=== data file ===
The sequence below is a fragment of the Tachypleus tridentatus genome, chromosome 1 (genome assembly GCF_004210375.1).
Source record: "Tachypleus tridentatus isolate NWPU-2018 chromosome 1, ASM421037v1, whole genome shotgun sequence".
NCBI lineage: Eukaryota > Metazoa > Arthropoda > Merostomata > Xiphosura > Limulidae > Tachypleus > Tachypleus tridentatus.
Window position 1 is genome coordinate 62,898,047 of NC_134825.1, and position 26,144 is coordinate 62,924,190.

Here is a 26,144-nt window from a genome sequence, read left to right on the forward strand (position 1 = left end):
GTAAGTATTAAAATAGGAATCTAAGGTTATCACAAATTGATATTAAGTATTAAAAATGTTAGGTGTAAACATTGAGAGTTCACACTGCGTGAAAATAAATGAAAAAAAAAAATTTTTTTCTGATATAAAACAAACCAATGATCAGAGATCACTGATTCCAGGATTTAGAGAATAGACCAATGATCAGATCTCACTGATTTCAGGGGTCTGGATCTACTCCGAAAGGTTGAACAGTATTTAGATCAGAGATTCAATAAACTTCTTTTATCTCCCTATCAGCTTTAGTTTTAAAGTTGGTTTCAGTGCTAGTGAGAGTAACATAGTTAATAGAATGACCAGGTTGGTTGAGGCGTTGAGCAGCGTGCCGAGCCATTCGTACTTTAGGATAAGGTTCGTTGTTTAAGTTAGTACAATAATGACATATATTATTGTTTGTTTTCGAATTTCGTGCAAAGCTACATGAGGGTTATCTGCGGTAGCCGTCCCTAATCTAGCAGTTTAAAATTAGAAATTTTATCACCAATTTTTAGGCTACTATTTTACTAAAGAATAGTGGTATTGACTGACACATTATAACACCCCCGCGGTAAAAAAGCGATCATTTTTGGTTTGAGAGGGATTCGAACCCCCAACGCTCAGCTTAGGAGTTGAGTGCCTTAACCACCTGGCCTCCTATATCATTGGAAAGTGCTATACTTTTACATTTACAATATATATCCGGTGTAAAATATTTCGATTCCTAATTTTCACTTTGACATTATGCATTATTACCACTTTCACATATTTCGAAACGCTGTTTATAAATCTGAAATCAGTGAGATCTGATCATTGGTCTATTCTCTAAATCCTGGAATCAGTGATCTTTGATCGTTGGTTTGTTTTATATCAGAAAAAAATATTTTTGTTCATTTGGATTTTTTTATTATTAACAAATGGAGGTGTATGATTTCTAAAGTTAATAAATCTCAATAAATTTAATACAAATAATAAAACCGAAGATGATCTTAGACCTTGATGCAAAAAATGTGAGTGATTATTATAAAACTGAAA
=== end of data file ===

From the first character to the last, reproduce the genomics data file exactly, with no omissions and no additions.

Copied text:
The sequence below is a fragment of the Tachypleus tridentatus genome, chromosome 1 (genome assembly GCF_004210375.1).
Source record: "Tachypleus tridentatus isolate NWPU-2018 chromosome 1, ASM421037v1, whole genome shotgun sequence".
NCBI lineage: Eukaryota > Metazoa > Arthropoda > Merostomata > Xiphosura > Limulidae > Tachypleus > Tachypleus tridentatus.
Window position 1 is genome coordinate 62,898,047 of NC_134825.1, and position 26,144 is coordinate 62,924,190.

Here is a 26,144-nt window from a genome sequence, read left to right on the forward strand (position 1 = left end):
GTAAGTATTAAAATAGGAATCTAAGGTTATCACAAATTGATATTAAGTATTAAAAATGTTAGGTGTAAACATTGAGAGTTCACACTGCGTGAAAATAAATGAAAAAAAAAAATTTTTTTCTGATATAAAACAAACCAATGATCAGAGATCACTGATTCCAGGATTTAGAGAATAGACCAATGATCAGATCTCACTGATTTCAGGGGTCTGGATCTACTCCGAAAGGTTGAACAGTATTTAGATCAGAGATTCAATAAACTTCTTTTATCTCCCTATCAGCTTTAGTTTTAAAGTTGGTTTCAGTGCTAGTGAGAGTAACATAGTTAATAGAATGACCAGGTTGGTTGAGGCGTTGAGCAGCGTGCCGAGCCATTCGTACTTTAGGATAAGGTTCGTTGTTTAAGTTAGTACAATAATGACATATATTATTGTTTGTTTTCGAATTTCGTGCAAAGCTACATGAGGGTTATCTGCGGTAGCCGTCCCTAATCTAGCAGTTTAAAATTAGAAATTTTATCACCAATTTTTAGGCTACTATTTTACTAAAGAATAGTGGTATTGACTGACACATTATAACACCCCCGCGGTAAAAAAGCGATCATTTTTGGTTTGAGAGGGATTCGAACCCCCAACGCTCAGCTTAGGAGTTGAGTGCCTTAACCACCTGGCCTCCTATATCATTGGAAAGTGCTATACTTTTACATTTACAATATATATCCGGTGTAAAATATTTCGATTCCTAATTTTCACTTTGACATTATGCATTATTACCACTTTCACATATTTCGAAACGCTGTTTATAAATCTGAAATCAGTGAGATCTGATCATTGGTCTATTCTCTAAATCCTGGAATCAGTGATCTTTGATCGTTGGTTTGTTTTATATCAGAAAAAAATATTTTTGTTCATTTGGATTTTTTTATTATTAACAAATGGAGGTGTATGATTTCTAAAGTTAATAAATCTCAATAAATTTAATACAAATAATAAAACCGAAGATGATCTTAGACCTTGATGCAAAAAATGTGAGTGATTATTATAAAACTGAAA